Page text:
Well, Future Audrey, this went well.

While waiting for kids to arrive:

I wrote <3, -4> on the board and asked all students, as they entered class, to write another vector that was orthogonal to it, but it had to be different to everyone else's. After the easy ones were done, ie <4, 3> and <-4, -3>, others had to go with ones that were collinear to one of those. This was to remind all that when 2 vectors are orthogonal, 3 things have to have happened between their components: a switch, exactly one sign change, and a multiplication by some scale factor (which can of course be 1). Also a good opener, bc kids who are early or on time got the chance to put the easy ones up, and those who arrived late were quickly able to catch on and jump in right away.

Now that everyone was there and warmed up:

All voted as to the truth of these statements:

For 3/4 = 6/8 I asked: How do you know it's true?

-I punched 3/4 then 6/8 into my calculator

-Iimmediately recognized that num and denom had both been doubled

But only one student talked about cross product. This was an eye-opener to the rest. They are used to "cross-multiplying" to solve proportions but they didn't know where it came from...we tried that out on a few known true proportions.

Next eg on the slide: For 3/4 = -24/32 I asked what's the fastest way to tell this is false?

-Opposite sign

Ok then I inserted negatives in various positions and did T or F each time? We agreed that only if there are an even number of negatives in total is it true.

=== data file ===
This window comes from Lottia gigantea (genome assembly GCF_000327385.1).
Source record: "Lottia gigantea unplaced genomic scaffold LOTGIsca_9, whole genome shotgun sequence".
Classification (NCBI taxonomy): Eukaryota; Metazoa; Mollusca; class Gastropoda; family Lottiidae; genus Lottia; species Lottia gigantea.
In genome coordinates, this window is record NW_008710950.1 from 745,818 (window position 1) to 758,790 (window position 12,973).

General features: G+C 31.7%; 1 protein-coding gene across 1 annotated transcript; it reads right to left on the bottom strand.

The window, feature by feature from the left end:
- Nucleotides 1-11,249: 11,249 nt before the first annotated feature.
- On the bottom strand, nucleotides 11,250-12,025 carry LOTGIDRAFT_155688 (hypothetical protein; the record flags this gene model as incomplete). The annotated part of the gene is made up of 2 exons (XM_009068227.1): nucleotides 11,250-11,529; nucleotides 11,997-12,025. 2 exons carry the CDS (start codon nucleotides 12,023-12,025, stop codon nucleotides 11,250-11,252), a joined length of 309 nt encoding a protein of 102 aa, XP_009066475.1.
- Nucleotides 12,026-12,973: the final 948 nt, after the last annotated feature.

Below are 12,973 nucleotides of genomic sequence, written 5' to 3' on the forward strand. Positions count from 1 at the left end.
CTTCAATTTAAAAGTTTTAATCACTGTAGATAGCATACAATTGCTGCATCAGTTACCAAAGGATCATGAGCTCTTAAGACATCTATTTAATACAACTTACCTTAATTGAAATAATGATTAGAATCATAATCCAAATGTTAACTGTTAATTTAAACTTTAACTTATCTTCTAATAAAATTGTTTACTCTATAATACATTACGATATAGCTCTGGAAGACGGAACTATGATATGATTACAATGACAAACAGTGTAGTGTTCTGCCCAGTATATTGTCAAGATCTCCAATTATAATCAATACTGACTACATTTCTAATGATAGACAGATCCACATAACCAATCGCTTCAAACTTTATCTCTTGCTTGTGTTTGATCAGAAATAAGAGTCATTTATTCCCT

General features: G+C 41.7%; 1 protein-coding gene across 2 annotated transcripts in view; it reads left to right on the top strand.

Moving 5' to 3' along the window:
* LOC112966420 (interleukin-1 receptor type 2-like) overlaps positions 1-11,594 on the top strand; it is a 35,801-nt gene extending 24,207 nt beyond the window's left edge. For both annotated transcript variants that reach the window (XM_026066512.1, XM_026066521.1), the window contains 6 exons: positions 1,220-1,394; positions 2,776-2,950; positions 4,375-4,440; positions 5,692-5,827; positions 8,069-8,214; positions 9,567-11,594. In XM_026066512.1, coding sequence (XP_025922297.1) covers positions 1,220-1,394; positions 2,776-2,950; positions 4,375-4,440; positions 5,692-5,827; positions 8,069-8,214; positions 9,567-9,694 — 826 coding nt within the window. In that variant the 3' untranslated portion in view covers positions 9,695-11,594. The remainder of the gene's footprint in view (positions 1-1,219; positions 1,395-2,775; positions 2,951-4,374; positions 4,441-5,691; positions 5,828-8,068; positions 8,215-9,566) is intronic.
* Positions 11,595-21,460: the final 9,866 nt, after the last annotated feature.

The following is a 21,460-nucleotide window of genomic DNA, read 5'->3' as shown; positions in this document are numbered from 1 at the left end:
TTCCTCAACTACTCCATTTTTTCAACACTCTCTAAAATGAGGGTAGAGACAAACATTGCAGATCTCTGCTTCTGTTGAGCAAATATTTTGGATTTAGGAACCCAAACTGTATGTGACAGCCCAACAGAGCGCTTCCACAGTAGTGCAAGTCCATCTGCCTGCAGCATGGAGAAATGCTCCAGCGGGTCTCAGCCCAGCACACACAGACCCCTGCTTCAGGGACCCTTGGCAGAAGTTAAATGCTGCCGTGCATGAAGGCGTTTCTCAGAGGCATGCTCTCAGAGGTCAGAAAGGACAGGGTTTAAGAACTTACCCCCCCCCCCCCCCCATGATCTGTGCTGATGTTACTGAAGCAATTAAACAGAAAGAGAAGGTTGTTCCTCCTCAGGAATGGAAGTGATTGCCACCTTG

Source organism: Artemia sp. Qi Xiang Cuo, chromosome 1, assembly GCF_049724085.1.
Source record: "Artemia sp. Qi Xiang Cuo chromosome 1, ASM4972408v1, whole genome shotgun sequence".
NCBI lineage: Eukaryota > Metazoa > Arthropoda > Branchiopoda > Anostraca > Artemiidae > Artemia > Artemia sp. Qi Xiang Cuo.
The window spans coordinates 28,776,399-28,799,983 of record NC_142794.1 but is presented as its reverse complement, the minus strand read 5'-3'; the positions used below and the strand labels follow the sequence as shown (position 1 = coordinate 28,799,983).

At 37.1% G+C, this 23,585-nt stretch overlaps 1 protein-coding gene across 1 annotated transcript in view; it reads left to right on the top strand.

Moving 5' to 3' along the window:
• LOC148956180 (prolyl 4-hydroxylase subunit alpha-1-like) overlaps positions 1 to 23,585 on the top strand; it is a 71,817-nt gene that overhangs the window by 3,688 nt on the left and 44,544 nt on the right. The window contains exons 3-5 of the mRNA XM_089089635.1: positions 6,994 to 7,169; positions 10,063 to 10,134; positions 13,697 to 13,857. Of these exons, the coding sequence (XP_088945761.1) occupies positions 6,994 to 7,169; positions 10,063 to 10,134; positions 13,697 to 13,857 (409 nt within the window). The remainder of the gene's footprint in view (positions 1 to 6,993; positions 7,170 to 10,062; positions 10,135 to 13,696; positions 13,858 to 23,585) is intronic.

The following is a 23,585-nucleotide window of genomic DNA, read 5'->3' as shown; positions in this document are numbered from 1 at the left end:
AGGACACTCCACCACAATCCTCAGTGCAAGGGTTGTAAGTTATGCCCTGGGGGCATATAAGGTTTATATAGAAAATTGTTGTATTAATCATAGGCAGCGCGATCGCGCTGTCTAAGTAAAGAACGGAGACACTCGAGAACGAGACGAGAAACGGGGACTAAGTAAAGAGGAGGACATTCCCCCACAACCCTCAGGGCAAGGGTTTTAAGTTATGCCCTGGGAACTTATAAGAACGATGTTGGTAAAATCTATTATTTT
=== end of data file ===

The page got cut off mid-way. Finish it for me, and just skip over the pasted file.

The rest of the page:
Last eg we knew must be true because both are = 3/4, but we used cross product to check. Agreed that it was at least as fast as dividing twice

Back to orthogonality:

Went through these:

And I first asked in each case, are the signs a deal-breaker? Agreed that here we want to see a total nbr of negs that is odd, since that means exactly ONE sign change has happened.. First two egs easy to decide.
3rd eg: I asked: Write how you're checking for proportionality. Established that to accommodate the switch, we compare 4.2 to 3, and 2.8 to 2. Got 4.2/3 = 1.4, and 2.8/2 also = 1.4 so they're good. 4th eg immediately eliminated by signs. 5th eg we worked out on board fully, showing who was divided by whom, and that each quotient came to same nbr.

Reframing: And this is the part I've messed up all these years (Sorry students of my past.):

After last eg I reframed that process this way:

I asked do we really need to know how much 18.6/4.2 is, or is it enough to know what ELSE comes to the same thing? Then we used that "new" cross multiplication way of checking for proportionality to arrive at the last line.

Then asked them to compare the last line with the first, to detect where the 4.2 and the 34.1 came from. "They're the x components of the two vectors." And the 7.7 and the 18.6? "The y-components."

Emphasized that if the product of the x-components is equal to the product of the y components, we know that between the two vectors, a switch AND a scale factor multiplication have happened.

Moved to actual dot product definition now:

Took my time to highlight notation here - the dot, the subscripts, also that this involves multiplying the x components, and the y components, like we just did.

Activate one last thing they already know:

I went to a blank screen and wrote: If a + b = 0, then what do you know for sure about those two numbers?

Various answers:

-they're both 0

-they cancel each other out

-they're the same number but one is + and one is -

We agreed that they must be opposites (allows for both = 0)

Moved back to definition of dot product and wrote:

and asked - what must be true about uxvx and uyvy if they too add up to zero?

-they must be opposites.

So now we know that there's been a sign change, a switch, and a scale factor multiplication.

Used dot product to detect orthogonality or lack of it on a few more egs.

We also moved on to what it means when dp comes to a positive, and a negative, but the why of that not so much - next year maybe you'll figure that out, Future Audrey.

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